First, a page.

When you know who somebody called and when they called and where they called from, you have basically been establishing a human relations database.  For example, if you know that someone called a psychiatrist twice in the last 36 hours, once after midnight, you know a lot about that person.  And it could have great implications for them, say, with their employer.

TAPPER:  The director of national intelligence, Mr. Clapper, released some information today.  And there seemed to be two significant items in what he released.

One is about this bulk e-mail collection program that operated until 2011.  Intelligence officials had said they shut it down on their own, though it was you and Senator Udall who pushed for it to be shut down.  You have said in the past that intelligence officials gave statements about the value of this bulk e-mail collection program, statements that were not true.

With today's declassification by Clapper, can you say with any more specificity what wasn't true in the assertions that these officials were making about bulk e-mail data collection?

WYDEN:  I can't get into the details, but let me be very specific about what concerned Senator Udall and I.

In the document that was declassified today, it talked about how the bulk collection of e-mail was a vital capability.  That was the specific language used by the intelligence community.  And Senator Udall and I believed early on that that was not the case.  We kept pressing the point.  We were able to show that it was in effect worthless.

That's the reason that it was eliminated.  And yet the intelligence community, when they first described it a few days ago, they said it was for operational reasons.  The fact of the matter is, Jake, on issue after issue, too many of the leaders in the intelligence community have not just kept the Congress in the dark.

The Congress have been given inaccurate statements and in effect been actively misled.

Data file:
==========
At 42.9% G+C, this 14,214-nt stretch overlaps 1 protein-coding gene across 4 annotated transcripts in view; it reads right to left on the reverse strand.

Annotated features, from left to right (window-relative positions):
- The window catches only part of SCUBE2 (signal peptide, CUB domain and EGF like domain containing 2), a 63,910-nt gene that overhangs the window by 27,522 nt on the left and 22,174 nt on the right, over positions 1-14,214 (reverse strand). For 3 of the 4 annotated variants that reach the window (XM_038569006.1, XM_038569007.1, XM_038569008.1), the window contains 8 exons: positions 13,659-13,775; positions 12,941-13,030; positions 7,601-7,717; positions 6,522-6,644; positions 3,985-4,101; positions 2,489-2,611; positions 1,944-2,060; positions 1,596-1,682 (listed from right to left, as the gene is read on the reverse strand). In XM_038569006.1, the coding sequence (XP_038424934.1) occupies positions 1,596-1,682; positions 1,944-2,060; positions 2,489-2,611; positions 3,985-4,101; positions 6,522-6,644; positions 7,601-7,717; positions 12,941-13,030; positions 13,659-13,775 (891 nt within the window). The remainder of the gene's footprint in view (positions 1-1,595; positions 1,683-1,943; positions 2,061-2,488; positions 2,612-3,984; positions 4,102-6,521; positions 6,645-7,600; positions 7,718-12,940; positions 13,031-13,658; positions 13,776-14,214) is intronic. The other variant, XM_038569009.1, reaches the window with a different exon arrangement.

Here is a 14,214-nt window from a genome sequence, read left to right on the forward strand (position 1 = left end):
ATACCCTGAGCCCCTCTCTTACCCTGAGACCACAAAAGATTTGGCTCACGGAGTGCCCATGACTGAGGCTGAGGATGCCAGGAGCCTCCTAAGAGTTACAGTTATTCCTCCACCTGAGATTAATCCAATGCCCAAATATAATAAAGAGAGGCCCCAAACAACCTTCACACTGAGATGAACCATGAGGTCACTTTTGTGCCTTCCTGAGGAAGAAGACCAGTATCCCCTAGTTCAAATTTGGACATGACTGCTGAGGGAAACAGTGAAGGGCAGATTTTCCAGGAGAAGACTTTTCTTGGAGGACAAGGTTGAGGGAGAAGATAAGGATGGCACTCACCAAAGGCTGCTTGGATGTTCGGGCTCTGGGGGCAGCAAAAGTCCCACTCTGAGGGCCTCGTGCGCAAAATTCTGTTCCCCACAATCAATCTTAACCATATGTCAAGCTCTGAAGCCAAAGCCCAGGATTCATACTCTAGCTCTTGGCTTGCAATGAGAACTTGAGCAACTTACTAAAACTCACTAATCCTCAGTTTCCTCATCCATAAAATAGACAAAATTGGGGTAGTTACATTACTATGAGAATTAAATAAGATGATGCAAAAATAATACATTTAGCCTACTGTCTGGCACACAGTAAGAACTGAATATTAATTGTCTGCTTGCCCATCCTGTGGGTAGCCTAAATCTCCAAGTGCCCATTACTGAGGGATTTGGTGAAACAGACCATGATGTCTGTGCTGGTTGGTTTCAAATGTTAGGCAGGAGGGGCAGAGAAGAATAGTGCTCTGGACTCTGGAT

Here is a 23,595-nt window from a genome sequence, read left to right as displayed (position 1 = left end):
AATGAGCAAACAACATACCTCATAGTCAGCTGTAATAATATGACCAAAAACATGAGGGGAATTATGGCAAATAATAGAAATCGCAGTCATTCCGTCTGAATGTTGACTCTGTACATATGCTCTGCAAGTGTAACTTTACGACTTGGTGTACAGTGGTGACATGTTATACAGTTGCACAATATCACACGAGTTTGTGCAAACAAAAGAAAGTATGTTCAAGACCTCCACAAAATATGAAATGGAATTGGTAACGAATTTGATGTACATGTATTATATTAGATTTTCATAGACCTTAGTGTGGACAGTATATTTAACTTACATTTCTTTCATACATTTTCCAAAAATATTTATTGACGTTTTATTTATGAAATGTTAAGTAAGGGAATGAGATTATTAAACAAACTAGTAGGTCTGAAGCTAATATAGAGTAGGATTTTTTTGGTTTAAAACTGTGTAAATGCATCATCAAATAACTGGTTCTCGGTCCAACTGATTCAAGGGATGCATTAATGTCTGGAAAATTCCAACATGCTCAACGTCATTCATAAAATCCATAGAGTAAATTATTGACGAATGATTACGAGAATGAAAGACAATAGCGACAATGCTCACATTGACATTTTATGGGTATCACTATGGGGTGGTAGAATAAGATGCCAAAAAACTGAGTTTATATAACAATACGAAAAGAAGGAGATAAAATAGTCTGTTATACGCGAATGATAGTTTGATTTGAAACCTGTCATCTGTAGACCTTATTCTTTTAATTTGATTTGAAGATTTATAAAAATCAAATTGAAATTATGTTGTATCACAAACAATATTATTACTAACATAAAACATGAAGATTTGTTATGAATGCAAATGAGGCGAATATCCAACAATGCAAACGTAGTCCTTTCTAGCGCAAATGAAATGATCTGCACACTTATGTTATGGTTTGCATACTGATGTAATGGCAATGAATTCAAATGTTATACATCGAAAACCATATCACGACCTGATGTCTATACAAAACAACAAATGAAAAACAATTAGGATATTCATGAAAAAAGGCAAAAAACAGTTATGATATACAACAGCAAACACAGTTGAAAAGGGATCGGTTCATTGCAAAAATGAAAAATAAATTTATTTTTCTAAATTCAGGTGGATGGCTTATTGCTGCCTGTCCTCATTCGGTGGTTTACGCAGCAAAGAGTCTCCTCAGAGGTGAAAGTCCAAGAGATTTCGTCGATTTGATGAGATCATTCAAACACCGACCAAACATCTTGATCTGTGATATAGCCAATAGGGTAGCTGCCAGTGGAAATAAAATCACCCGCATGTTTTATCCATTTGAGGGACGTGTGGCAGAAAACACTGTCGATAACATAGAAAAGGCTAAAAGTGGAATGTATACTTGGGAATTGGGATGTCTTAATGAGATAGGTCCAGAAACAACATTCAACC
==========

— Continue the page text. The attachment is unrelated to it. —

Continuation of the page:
TAPPER:  Another line of defense from Clapper is that they scoop up tons of information, but it's OK because they have rules about how to access it.  Now, you have said there are a couple issues with that, first that the scooping itself violates privacy.

But, second, there are questions about whether there have ever been any violations.  Friday, intelligence officials acknowledged in a letter that there have been some violations.  With today's declassified information, can you shed any new light on what these violations on Americans' privacy were?

WYDEN:  I can't get into those details, but again I will try to add a little bit of context.

First, those violations that the intelligence community, General Clapper specifically referred to, were violations of court orders, Jake, violations of court orders with respect to the bulk collection of the phone records.

So when you hear somebody from the community say there aren't any violations, we will point to that one very specifically.  Second, what was stated in the letter to Senator Udall, myself and 24 other United States senators in my view didn't fully portray the extent of the problem.  The problem is in my view significantly more troubling than was represented by the intelligence community.

TAPPER:  All right.  Senator Ron Wyden, we have been talking about this issue for weeks.  We have wanted you as a guest, and we are going to continue to come back and try to get you on the show to talk more about this very important issue.

WYDEN:  We will do it again.

TAPPER:  Thank you, Senator.  Appreciate it.

WYDEN:  Thanks, Jake.

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Sen. Wyden: NSA has 'actively misled' Congress